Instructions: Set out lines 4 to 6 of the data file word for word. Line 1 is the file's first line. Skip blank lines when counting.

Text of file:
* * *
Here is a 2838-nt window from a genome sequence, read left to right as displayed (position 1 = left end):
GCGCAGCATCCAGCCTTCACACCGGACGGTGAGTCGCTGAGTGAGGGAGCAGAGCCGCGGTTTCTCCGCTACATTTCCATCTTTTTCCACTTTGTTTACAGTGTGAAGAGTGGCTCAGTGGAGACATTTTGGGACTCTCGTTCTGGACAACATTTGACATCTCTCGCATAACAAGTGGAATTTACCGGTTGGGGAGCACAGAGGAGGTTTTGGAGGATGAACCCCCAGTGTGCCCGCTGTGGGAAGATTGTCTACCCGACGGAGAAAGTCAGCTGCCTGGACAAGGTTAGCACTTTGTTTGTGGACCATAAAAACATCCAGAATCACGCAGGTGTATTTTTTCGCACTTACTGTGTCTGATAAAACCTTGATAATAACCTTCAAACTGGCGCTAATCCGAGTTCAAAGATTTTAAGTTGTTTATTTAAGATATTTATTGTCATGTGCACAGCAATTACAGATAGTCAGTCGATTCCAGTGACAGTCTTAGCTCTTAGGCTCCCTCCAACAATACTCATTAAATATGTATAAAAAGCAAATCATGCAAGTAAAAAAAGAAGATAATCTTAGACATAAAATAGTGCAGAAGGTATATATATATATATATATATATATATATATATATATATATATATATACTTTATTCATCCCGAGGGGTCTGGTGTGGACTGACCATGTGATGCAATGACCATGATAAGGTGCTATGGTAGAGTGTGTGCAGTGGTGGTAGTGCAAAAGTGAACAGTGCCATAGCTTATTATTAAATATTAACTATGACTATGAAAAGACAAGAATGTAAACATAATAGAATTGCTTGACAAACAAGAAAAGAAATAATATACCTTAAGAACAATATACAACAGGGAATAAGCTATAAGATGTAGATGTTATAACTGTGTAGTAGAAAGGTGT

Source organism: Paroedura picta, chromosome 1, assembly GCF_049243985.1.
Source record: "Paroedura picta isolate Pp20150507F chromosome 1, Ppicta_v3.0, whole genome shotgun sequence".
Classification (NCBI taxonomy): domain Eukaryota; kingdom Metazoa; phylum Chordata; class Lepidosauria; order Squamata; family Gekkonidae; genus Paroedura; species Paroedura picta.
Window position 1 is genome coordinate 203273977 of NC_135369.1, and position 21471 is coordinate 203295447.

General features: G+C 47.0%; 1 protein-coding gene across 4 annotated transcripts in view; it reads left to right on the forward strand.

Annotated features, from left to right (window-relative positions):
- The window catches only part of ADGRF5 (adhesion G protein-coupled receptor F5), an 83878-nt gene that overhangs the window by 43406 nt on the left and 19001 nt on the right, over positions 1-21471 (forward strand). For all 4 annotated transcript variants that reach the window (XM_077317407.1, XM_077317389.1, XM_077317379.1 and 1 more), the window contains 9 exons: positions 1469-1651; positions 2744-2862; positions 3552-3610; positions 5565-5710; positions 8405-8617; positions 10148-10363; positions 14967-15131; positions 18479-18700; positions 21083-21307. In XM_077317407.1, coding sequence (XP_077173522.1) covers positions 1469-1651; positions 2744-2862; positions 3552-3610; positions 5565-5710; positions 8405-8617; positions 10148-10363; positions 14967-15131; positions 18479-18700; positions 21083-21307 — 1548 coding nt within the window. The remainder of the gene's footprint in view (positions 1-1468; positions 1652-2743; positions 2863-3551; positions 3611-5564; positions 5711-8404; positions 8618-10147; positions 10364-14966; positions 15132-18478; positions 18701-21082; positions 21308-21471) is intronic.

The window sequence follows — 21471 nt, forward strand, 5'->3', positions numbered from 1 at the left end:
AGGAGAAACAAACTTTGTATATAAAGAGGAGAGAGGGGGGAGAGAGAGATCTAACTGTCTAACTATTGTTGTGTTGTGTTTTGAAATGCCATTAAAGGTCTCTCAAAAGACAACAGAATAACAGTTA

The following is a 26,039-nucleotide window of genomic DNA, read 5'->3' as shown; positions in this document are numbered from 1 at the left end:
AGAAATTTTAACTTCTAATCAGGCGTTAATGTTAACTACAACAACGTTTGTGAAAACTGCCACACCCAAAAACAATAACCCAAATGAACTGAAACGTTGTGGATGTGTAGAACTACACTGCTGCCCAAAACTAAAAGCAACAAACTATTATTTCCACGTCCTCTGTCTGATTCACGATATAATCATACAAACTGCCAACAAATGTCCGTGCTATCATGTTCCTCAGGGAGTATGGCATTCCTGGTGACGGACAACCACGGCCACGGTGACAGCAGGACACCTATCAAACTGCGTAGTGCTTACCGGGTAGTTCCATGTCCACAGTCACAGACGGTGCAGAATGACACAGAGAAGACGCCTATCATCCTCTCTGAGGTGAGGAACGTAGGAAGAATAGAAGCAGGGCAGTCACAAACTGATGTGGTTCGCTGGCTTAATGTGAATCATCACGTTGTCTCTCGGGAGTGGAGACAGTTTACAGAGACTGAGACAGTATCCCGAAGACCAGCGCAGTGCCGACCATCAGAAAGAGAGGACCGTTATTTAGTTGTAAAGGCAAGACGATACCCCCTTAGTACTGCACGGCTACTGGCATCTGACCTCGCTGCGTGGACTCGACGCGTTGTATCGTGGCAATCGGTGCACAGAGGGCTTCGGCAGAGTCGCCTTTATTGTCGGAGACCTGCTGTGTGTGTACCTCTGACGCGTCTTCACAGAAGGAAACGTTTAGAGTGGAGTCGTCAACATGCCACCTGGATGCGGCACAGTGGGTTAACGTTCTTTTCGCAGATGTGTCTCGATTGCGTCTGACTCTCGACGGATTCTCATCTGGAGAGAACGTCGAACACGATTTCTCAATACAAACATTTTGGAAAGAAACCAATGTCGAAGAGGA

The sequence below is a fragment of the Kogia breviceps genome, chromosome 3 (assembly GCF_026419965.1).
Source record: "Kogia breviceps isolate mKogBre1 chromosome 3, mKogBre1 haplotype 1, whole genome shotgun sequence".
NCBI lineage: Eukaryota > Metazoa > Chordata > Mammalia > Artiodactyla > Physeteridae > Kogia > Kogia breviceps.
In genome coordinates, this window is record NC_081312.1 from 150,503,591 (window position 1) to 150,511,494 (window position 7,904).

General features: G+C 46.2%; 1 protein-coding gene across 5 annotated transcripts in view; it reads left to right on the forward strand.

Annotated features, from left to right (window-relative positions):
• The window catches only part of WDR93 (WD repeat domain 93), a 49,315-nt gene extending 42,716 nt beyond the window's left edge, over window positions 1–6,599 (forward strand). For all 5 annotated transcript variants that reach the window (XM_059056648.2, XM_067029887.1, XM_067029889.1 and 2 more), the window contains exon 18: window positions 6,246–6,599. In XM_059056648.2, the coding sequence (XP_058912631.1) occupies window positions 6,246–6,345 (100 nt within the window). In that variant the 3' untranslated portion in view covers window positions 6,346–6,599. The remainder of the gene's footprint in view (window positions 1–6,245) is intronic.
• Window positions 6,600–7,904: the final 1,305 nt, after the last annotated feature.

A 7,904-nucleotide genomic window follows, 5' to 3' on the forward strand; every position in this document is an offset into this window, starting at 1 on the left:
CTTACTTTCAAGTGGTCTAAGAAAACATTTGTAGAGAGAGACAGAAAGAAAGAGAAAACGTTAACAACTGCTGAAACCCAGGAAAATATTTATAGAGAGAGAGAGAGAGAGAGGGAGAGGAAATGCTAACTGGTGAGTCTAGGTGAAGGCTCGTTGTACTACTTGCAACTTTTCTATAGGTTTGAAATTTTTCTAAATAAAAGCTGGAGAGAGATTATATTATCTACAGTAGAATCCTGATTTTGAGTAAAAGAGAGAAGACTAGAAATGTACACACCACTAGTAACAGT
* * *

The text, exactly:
Source record: "Paroedura picta isolate Pp20150507F chromosome 1, Ppicta_v3.0, whole genome shotgun sequence".
Classification (NCBI taxonomy): domain Eukaryota; kingdom Metazoa; phylum Chordata; class Lepidosauria; order Squamata; family Gekkonidae; genus Paroedura; species Paroedura picta.
Window position 1 is genome coordinate 203273977 of NC_135369.1, and position 21471 is coordinate 203295447.